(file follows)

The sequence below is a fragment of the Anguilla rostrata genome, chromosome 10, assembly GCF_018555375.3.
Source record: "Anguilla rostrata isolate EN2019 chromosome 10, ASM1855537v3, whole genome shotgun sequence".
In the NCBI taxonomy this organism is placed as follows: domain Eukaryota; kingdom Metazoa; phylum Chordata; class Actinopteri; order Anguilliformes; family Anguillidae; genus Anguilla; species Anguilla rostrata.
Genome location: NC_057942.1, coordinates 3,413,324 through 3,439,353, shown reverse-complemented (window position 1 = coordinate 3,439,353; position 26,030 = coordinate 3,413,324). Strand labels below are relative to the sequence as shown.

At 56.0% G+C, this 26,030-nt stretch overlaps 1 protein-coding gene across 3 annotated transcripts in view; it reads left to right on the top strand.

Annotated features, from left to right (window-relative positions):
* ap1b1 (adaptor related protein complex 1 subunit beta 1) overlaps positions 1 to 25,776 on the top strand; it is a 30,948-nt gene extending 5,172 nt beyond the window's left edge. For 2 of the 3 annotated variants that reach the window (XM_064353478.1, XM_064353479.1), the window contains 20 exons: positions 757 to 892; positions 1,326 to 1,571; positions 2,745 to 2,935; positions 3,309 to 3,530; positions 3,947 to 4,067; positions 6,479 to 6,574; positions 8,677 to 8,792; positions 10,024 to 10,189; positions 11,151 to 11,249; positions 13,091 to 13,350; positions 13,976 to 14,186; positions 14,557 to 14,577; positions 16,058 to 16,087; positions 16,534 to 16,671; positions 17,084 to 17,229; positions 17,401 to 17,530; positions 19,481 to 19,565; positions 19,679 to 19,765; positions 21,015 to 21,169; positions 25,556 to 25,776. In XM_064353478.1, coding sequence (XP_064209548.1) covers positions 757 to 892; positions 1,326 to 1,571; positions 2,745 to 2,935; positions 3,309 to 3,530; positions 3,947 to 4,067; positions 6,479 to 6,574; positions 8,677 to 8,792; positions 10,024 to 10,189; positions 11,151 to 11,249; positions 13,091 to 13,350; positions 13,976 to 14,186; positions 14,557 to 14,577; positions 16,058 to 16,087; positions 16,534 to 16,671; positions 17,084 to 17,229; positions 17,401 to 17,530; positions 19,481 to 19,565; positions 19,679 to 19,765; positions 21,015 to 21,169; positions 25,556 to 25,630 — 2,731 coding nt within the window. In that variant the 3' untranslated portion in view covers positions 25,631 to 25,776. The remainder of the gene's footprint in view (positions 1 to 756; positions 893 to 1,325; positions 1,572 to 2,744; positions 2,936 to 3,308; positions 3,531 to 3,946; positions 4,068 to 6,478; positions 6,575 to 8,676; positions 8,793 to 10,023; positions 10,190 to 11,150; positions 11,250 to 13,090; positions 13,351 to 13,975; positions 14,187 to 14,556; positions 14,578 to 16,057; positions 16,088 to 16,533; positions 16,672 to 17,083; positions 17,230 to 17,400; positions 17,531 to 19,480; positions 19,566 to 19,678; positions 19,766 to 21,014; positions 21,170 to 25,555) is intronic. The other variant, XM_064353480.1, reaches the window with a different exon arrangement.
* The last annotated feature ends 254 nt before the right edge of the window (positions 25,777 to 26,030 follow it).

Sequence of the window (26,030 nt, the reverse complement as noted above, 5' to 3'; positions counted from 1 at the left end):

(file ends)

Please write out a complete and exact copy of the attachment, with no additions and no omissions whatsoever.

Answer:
The sequence below is a fragment of the Anguilla rostrata genome, chromosome 10, assembly GCF_018555375.3.
Source record: "Anguilla rostrata isolate EN2019 chromosome 10, ASM1855537v3, whole genome shotgun sequence".
In the NCBI taxonomy this organism is placed as follows: domain Eukaryota; kingdom Metazoa; phylum Chordata; class Actinopteri; order Anguilliformes; family Anguillidae; genus Anguilla; species Anguilla rostrata.
Genome location: NC_057942.1, coordinates 3,413,324 through 3,439,353, shown reverse-complemented (window position 1 = coordinate 3,439,353; position 26,030 = coordinate 3,413,324). Strand labels below are relative to the sequence as shown.

At 56.0% G+C, this 26,030-nt stretch overlaps 1 protein-coding gene across 3 annotated transcripts in view; it reads left to right on the top strand.

Annotated features, from left to right (window-relative positions):
* ap1b1 (adaptor related protein complex 1 subunit beta 1) overlaps positions 1 to 25,776 on the top strand; it is a 30,948-nt gene extending 5,172 nt beyond the window's left edge. For 2 of the 3 annotated variants that reach the window (XM_064353478.1, XM_064353479.1), the window contains 20 exons: positions 757 to 892; positions 1,326 to 1,571; positions 2,745 to 2,935; positions 3,309 to 3,530; positions 3,947 to 4,067; positions 6,479 to 6,574; positions 8,677 to 8,792; positions 10,024 to 10,189; positions 11,151 to 11,249; positions 13,091 to 13,350; positions 13,976 to 14,186; positions 14,557 to 14,577; positions 16,058 to 16,087; positions 16,534 to 16,671; positions 17,084 to 17,229; positions 17,401 to 17,530; positions 19,481 to 19,565; positions 19,679 to 19,765; positions 21,015 to 21,169; positions 25,556 to 25,776. In XM_064353478.1, coding sequence (XP_064209548.1) covers positions 757 to 892; positions 1,326 to 1,571; positions 2,745 to 2,935; positions 3,309 to 3,530; positions 3,947 to 4,067; positions 6,479 to 6,574; positions 8,677 to 8,792; positions 10,024 to 10,189; positions 11,151 to 11,249; positions 13,091 to 13,350; positions 13,976 to 14,186; positions 14,557 to 14,577; positions 16,058 to 16,087; positions 16,534 to 16,671; positions 17,084 to 17,229; positions 17,401 to 17,530; positions 19,481 to 19,565; positions 19,679 to 19,765; positions 21,015 to 21,169; positions 25,556 to 25,630 — 2,731 coding nt within the window. In that variant the 3' untranslated portion in view covers positions 25,631 to 25,776. The remainder of the gene's footprint in view (positions 1 to 756; positions 893 to 1,325; positions 1,572 to 2,744; positions 2,936 to 3,308; positions 3,531 to 3,946; positions 4,068 to 6,478; positions 6,575 to 8,676; positions 8,793 to 10,023; positions 10,190 to 11,150; positions 11,250 to 13,090; positions 13,351 to 13,975; positions 14,187 to 14,556; positions 14,578 to 16,057; positions 16,088 to 16,533; positions 16,672 to 17,083; positions 17,230 to 17,400; positions 17,531 to 19,480; positions 19,566 to 19,678; positions 19,766 to 21,014; positions 21,170 to 25,555) is intronic. The other variant, XM_064353480.1, reaches the window with a different exon arrangement.
* The last annotated feature ends 254 nt before the right edge of the window (positions 25,777 to 26,030 follow it).

Sequence of the window (26,030 nt, the reverse complement as noted above, 5' to 3'; positions counted from 1 at the left end):